Author: James Evans
About this book:
During the course of the seventeenth century nearly 400,000 people left Britain for the Americas, most of them from England. Crossing the Atlantic was a major undertaking, the voyage long and treacherous. There was little hope of returning to see the friends and family who stayed behind. Why did so many go?
A significant number went for religious reasons, either on the Mayflower or as part of the mass migration to New England; some sought their fortunes in gold, fish or fur; some went to farm tobacco in Virginia, a booming trade which would enmesh Europe in a new addiction. Some went because they were loyal to the deposed Stuart king, while others yearned for an entirely new ambition - the freedom to think as they chose. Then there were the desperate: starving and impoverished people who went because things had not worked out in the Old World and there was little to lose from trying again in the New.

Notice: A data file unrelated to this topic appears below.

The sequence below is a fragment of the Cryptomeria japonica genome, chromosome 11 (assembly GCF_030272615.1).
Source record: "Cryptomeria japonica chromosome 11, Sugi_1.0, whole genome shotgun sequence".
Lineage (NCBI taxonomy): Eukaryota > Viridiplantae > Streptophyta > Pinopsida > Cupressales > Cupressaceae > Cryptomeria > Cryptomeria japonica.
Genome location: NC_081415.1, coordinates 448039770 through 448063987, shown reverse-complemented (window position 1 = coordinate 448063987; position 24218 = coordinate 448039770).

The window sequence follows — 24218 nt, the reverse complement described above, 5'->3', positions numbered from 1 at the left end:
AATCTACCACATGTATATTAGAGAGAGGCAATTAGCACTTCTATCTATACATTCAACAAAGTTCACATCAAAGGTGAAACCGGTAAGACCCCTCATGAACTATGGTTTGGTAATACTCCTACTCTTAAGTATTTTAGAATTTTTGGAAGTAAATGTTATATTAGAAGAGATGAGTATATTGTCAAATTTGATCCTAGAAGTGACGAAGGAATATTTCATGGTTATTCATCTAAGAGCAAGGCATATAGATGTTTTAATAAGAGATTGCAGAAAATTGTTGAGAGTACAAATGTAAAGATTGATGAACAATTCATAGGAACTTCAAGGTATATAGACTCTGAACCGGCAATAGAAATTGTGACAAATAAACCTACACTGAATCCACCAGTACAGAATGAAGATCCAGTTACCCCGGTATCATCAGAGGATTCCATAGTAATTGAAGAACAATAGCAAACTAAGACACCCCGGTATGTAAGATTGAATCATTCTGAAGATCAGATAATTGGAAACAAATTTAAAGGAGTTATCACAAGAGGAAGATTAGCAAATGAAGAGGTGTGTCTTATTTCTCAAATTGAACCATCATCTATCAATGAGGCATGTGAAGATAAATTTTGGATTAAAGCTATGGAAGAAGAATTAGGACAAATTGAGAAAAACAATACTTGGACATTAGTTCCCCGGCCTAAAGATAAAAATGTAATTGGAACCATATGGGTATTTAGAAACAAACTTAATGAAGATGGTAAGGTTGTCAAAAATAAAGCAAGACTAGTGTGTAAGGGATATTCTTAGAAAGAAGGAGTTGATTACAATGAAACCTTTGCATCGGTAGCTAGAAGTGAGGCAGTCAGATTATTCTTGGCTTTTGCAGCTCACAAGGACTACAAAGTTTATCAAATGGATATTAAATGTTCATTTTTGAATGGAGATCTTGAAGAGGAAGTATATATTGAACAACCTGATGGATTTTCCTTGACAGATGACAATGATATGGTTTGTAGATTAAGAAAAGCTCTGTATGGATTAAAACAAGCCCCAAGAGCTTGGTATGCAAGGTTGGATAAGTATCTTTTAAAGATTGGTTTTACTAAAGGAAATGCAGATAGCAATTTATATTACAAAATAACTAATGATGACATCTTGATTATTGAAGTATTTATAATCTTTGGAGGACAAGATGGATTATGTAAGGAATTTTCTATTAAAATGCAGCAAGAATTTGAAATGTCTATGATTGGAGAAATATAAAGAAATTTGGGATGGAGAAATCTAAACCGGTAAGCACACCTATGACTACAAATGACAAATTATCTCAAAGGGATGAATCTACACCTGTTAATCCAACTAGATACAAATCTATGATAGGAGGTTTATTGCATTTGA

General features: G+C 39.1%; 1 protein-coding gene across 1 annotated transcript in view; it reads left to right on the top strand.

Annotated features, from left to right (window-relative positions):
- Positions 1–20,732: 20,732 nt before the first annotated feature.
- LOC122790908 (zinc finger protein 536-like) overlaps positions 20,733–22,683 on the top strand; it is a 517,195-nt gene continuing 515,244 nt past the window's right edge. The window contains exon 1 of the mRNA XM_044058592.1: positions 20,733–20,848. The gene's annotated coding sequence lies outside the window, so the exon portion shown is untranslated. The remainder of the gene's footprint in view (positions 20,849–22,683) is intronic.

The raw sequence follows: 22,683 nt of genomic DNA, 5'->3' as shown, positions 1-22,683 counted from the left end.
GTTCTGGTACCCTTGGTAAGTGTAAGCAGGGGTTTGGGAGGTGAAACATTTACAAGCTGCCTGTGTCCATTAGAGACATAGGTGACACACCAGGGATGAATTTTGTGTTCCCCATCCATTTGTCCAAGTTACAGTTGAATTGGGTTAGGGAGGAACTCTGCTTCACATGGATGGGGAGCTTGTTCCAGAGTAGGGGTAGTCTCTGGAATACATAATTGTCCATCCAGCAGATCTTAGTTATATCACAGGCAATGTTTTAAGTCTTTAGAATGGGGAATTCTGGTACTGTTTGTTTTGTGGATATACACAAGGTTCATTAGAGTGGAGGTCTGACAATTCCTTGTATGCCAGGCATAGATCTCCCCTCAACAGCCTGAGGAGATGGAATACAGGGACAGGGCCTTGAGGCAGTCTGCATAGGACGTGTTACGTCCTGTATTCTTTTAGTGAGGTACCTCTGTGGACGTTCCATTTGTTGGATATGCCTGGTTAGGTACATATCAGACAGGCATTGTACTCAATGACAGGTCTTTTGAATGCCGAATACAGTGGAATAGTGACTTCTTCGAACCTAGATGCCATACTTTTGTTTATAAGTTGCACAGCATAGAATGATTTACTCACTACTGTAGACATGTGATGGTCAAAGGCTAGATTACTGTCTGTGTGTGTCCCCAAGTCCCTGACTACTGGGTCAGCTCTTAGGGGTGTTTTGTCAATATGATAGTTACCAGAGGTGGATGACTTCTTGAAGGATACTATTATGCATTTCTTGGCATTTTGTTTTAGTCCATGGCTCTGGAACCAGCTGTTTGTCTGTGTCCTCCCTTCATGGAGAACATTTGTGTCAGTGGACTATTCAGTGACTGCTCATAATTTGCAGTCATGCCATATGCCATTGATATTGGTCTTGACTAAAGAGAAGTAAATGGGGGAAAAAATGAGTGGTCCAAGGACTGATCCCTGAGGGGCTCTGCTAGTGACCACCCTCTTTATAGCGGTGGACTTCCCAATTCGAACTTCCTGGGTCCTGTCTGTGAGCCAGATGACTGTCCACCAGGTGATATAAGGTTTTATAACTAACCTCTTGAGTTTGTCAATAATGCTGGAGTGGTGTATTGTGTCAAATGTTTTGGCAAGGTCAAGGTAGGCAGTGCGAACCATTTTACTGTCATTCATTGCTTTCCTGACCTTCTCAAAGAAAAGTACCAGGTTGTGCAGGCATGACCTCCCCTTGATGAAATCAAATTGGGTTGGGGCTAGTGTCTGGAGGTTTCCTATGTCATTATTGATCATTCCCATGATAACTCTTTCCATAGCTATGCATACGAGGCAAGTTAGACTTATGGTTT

Emigrants casts light on this unprecedented population shift - a phenomenon that underpins the rise of modern America. Using contemporary sources including diaries, court hearings and letters, James Evans brings to light the extraordinary personal stories of the men and women who made the journey of a lifetime.
About this Author:
James Evans is a historian and television producer. He wrote a doctorate at Oxford University, and his thesis on the national question in the new state of Yugoslavia after World War I was published as a book in 2005. He has worked since producing historical documentaries for well-known names like Niall Ferguson, David Starkey and Michael Wood, as well as helping to write some of the accompanying books. He wrote an acclaimed account of a pivotal Tudor exploration of the north-east passage called Merchant Adventurers – described as ‘richly entertaining reading’ as well as ‘meticulously researched’ by Giles Milton.
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